An additional benefit of the new installation has been a reduced requirement for Orlex Beton to buy in sand and aggregates for use in concrete production.
With the new sand washing plant the reduced moisture content of the final sand product has eliminated the requirement for double handling of the final product, which previously had to be moved to stockpile and left to dry before being loaded.
“The fact that we can now use the sand product immediately after it has been produced has not only streamlined our concrete production processes but created further efficiencies as a result of removing the requirement to handle the product twice in order to ensure it was dry enough” says Gebarowski.
“The feedback we are getting from our customers indicates that there is an industry-wide recognition that investment in new equipment as a means of reducing costs is not only viable but essential” says CDE sales director, Enda Ivanoff.
“Our project for Orlex Beton is a good example of the benefits to be gained from this approach.”
TWS’ AggreSand Terex Washing Systems’ AggreSand system combines aggregate washing and screening with sand processing on a modular chassis (see Equipment Update).
Meanwhile, a TWS 150tonnes/hour recycling wash plant, operating ten hours-plus/day, has been installed in association with its Scottish dealer Blue Machinery (Scotland) for independent quarrying company Paterson’s Quarries at its Greenoakhill Quarry and Recycling Centre, Glasgow.
Austin Carey, managing director, Blue Machinery (Scotland), said: “We are delighted to continue our close working relationship with Paterson’s of Greenoakhill in supplying this new TWS washing plant for its new materials recovery centre at Greenoakhill.”
A bespoke TWS plant is processing tens of thousands of tonnes of construction, demolition and excavation waste to produce four grades of stone and two grades of sand with the new Commonwealth Games construction and demolition aggregates recycling plant.
“On careful analysis of the feed material and being mindful of the large variation in the silt content, it was established that specific attention was necessary when choosing the sand plant,” says Fergal McPhillips, sales manager for TWS.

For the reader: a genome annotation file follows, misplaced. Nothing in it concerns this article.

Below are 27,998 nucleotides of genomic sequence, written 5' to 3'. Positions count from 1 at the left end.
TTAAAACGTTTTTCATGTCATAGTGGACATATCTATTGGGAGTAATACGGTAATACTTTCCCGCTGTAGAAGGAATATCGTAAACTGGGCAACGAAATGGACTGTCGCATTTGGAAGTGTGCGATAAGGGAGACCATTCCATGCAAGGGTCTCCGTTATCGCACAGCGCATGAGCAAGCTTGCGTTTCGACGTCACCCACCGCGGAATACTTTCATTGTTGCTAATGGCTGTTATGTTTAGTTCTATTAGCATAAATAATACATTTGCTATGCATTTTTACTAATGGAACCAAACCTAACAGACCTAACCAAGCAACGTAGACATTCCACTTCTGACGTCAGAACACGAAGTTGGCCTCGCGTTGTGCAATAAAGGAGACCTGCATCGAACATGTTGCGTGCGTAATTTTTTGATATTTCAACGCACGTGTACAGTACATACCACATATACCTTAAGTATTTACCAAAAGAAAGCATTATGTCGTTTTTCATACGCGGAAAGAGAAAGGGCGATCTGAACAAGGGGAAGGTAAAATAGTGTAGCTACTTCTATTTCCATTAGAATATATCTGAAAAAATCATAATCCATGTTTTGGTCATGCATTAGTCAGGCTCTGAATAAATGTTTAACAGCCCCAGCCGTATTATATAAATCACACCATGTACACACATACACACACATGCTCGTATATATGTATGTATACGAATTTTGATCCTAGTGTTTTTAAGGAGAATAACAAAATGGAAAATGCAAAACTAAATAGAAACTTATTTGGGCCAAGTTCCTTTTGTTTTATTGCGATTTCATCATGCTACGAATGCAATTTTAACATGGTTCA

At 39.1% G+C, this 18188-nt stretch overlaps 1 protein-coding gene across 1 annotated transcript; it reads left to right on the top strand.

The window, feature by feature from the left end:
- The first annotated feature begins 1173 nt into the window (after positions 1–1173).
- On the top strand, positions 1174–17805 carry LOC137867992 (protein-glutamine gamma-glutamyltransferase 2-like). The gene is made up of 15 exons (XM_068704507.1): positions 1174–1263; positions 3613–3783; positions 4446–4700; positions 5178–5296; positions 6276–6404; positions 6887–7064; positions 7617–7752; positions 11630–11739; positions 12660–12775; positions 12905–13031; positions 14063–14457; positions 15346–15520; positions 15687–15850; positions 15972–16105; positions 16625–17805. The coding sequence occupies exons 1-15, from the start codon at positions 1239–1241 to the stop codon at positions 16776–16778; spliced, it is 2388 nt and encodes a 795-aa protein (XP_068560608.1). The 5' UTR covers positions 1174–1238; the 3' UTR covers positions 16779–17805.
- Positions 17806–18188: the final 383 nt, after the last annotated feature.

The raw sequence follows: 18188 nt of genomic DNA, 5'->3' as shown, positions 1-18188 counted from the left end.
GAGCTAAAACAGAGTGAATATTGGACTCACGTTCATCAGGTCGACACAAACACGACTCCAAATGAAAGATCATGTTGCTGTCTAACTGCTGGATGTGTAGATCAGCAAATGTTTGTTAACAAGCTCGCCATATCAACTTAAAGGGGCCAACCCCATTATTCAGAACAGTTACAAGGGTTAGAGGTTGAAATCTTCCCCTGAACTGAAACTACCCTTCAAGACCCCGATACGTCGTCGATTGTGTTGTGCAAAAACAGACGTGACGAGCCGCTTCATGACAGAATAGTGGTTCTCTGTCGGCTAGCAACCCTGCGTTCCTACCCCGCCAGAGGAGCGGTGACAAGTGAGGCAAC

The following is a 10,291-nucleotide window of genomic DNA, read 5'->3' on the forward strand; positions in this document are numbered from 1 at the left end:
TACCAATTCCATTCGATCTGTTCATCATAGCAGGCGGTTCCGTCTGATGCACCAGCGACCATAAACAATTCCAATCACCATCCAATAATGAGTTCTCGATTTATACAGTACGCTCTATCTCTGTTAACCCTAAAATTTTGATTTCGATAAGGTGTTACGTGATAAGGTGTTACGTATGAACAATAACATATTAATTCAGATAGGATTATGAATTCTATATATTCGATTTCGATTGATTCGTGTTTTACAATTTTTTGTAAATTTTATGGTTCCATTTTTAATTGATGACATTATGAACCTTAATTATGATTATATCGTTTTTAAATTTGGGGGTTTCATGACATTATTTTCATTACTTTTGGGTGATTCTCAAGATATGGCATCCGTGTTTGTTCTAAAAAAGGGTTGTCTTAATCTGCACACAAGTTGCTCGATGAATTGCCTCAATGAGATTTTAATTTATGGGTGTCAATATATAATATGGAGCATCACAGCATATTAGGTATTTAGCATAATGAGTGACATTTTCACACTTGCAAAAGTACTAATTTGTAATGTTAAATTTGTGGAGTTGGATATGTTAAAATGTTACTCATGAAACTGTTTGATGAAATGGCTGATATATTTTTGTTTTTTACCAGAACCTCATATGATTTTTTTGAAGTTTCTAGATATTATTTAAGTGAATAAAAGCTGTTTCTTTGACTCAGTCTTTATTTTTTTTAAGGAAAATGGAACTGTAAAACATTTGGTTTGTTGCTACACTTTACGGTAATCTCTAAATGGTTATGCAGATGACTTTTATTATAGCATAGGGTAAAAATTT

“With this in mind a flexible sand plant with a special pre-wash option was sure to be the perfect solution. Based on these findings TWS proposed a bespoke system which is now ensuring that the construction and demolition waste material is being effectively processed and is producing saleable aggregates and sand.”
Garry Stewart, applications and sales support engineer, TWS admitted that the high silt content of Paterson’s construction and demolition material was a challenge which TWS relished.
“We knew we had the expertise and technology to convert this sticky clay-bound material into saleable building materials. The Paterson’s material is hugely variable and it was critical that we designed and manufactured a plant which could handle these variations. On a recent site visit we witnessed at first hand the quality of clean aggregate and sand being produced.”
At the site extensive initial testing and sieve analysis highlighted that the material to be processed had a very high silt content of 30% plus. After consultation with Blue Machinery (Scotland) and Paterson’s, and vigorous analysis on the feed product, TWS proposed its range of cyclone separators and utilised a pre-wash to manage the silt (less than 63micron material).
“The Paterson’s plant is a demonstration of what can be achieved from initial conception through to the production of high quality products,” says Sean Loughran, director of TWS.
The AggFlow program has expanded wash and water capabilities, including important new features
The end products are being sold into the market for construction projects and groundwork contracts throughout Glasgow as well as being used in Paterson’s Readymix and its concrete block-making operations. The TWS completes the recycling process with construction, demolition and excavated material taken from sites around Glasgow, which is processed and is then returned to those sites in the form of clean, sized aggregate for drainage, ready-mixed concrete, concrete blocks and asphalt.